Some novelists indulge a good deal in foreshadowing, that is, giving hints about what is to come in their stories before it actually happens. Others, including me, do not. I’ve been thinking about this device recently, after reading Barbara Vine’s The Birthday Present, in which there is a great deal of foreshadowing.
The first chapter of the book is told by the brother-in-law of the key character, a sleazy MP. It introduces quickly quite a large cast of characters and before anything has happened, within the first three pages there are lines such as these:
‘The chances are that if she hadn’t agreed to provide a certain alibi, none of this would have happened.’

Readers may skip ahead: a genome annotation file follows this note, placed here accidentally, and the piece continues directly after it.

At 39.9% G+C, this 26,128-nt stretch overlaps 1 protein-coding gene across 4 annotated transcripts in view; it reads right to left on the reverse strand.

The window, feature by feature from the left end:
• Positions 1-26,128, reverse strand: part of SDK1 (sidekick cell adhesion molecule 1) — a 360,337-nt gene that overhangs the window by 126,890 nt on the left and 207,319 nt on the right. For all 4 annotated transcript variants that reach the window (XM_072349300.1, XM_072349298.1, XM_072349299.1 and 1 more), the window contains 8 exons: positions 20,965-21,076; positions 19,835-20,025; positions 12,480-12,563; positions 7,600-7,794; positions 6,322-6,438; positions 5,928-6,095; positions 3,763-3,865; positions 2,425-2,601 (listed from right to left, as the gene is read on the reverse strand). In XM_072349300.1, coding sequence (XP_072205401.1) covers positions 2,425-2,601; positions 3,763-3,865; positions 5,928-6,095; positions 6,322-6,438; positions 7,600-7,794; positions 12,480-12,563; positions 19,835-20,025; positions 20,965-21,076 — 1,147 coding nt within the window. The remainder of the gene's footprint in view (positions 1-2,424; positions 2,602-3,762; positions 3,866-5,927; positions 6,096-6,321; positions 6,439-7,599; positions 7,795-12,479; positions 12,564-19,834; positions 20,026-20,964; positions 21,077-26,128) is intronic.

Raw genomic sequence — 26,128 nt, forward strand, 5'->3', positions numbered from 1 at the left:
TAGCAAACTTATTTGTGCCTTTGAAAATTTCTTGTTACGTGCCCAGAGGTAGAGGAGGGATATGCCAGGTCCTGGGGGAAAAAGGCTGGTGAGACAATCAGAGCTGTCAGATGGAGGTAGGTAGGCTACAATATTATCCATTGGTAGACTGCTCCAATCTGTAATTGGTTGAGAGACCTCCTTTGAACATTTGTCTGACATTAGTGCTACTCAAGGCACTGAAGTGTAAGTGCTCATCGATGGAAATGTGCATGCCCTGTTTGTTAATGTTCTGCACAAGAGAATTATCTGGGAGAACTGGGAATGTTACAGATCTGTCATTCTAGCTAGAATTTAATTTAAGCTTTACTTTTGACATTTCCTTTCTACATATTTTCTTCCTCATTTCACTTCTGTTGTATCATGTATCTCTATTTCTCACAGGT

‘I’m putting in Jane Atherton’s diary. Not just some of it but the whole thing as it was sent to Juliet. Ivor’s history and come to that Hebe Furnal’s wouldn’t be complete without it.’
‘The mystery of which girl was the intended victim was never publicly solved.’
(After a snippet of recalled dialogue): ‘There was more of this but I’ll come back to it.’
I have to say that I found all this a bit bewildering and irksome, and, if I hadn’t been such a Ruth Rendell/Barbara Vine fan, I might have given up at that point. Luckily, I didn't, and I do want to emphasise that I’m really glad I persevered, because I enjoyed the book, despite some flaws.
But I do think that foreshadowing is a device to be used with caution. In days gone by, the ‘Had I But Known’ school of writing was mercilessly mocked by the critics and I can understand why. Others may disagree, but for me, The Birthday Present shows that, even in the hands of a writer of genius, foreshadowing is a risky technique that is as likely to alienate readers as it is to intrigue them. However, I'd be interested in other people's views.